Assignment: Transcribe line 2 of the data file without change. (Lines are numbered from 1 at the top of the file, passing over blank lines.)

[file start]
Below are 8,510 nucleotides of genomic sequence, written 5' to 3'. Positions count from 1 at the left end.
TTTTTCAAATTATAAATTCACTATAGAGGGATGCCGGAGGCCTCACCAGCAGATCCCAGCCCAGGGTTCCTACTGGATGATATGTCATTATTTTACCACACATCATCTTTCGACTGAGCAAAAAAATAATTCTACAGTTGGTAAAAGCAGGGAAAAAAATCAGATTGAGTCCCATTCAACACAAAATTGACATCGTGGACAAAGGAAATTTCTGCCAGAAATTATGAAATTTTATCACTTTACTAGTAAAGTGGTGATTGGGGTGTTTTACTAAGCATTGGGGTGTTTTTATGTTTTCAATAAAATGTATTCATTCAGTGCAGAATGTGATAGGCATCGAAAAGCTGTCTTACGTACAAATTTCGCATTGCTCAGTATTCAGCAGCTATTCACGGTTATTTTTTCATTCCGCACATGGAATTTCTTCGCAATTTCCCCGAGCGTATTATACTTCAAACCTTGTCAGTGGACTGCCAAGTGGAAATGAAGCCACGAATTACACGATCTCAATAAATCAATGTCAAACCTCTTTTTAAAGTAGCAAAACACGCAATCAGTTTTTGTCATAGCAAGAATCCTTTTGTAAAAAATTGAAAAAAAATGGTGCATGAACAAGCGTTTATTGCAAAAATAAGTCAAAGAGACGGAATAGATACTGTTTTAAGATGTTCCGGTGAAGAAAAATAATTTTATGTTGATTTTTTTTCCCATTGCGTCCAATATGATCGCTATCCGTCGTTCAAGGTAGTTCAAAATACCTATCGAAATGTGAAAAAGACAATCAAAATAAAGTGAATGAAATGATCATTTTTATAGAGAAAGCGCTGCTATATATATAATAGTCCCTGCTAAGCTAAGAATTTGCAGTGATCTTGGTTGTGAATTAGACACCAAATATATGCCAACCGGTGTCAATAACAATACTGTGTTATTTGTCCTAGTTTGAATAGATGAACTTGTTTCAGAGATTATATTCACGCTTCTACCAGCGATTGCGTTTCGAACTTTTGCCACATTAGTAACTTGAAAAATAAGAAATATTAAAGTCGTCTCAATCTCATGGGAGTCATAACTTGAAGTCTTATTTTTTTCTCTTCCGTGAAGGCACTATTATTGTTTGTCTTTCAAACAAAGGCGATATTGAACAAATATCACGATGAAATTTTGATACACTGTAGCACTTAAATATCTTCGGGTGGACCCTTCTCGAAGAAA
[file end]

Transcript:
TTTTTCAAATTATAAATTCACTATAGAGGGATGCCGGAGGCCTCACCAGCAGATCCCAGCCCAGGGTTCCTACTGGATGATATGTCATTATTTTACCACACATCATCTTTCGACTGAGCAAAAAAATAATTCTACAGTTGGTAAAAGCAGGGAAAAAAATCAGATTGAGTCCCATTCAACACAAAATTGACATCGTGGACAAAGGAAATTTCTGCCAGAAATTATGAAATTTTATCACTTTACTAGTAAAGTGGTGATTGGGGTGTTTTACTAAGCATTGGGGTGTTTTTATGTTTTCAATAAAATGTATTCATTCAGTGCAGAATGTGATAGGCATCGAAAAGCTGTCTTACGTACAAATTTCGCATTGCTCAGTATTCAGCAGCTATTCACGGTTATTTTTTCATTCCGCACATGGAATTTCTTCGCAATTTCCCCGAGCGTATTATACTTCAAACCTTGTCAGTGGACTGCCAAGTGGAAATGAAGCCACGAATTACACGATCTCAATAAATCAATGTCAAACCTCTTTTTAAAGTAGCAAAACACGCAATCAGTTTTTGTCATAGCAAGAATCCTTTTGTAAAAAATTGAAAAAAAATGGTGCATGAACAAGCGTTTATTGCAAAAATAAGTCAAAGAGACGGAATAGATACTGTTTTAAGATGTTCCGGTGAAGAAAAATAATTTTATGTTGATTTTTTTTCCCATTGCGTCCAATATGATCGCTATCCGTCGTTCAAGGTAGTTCAAAATACCTATCGAAATGTGAAAAAGACAATCAAAATAAAGTGAATGAAATGATCATTTTTATAGAGAAAGCGCTGCTATATATATAATAGTCCCTGCTAAGCTAAGAATTTGCAGTGATCTTGGTTGTGAATTAGACACCAAATATATGCCAACCGGTGTCAATAACAATACTGTGTTATTTGTCCTAGTTTGAATAGATGAACTTGTTTCAGAGATTATATTCACGCTTCTACCAGCGATTGCGTTTCGAACTTTTGCCACATTAGTAACTTGAAAAATAAGAAATATTAAAGTCGTCTCAATCTCATGGGAGTCATAACTTGAAGTCTTATTTTTTTCTCTTCCGTGAAGGCACTATTATTGTTTGTCTTTCAAACAAAGGCGATATTGAACAAATATCACGATGAAATTTTGATACACTGTAGCACTTAAATATCTTCGGGTGGACCCTTCTCGAAGAAA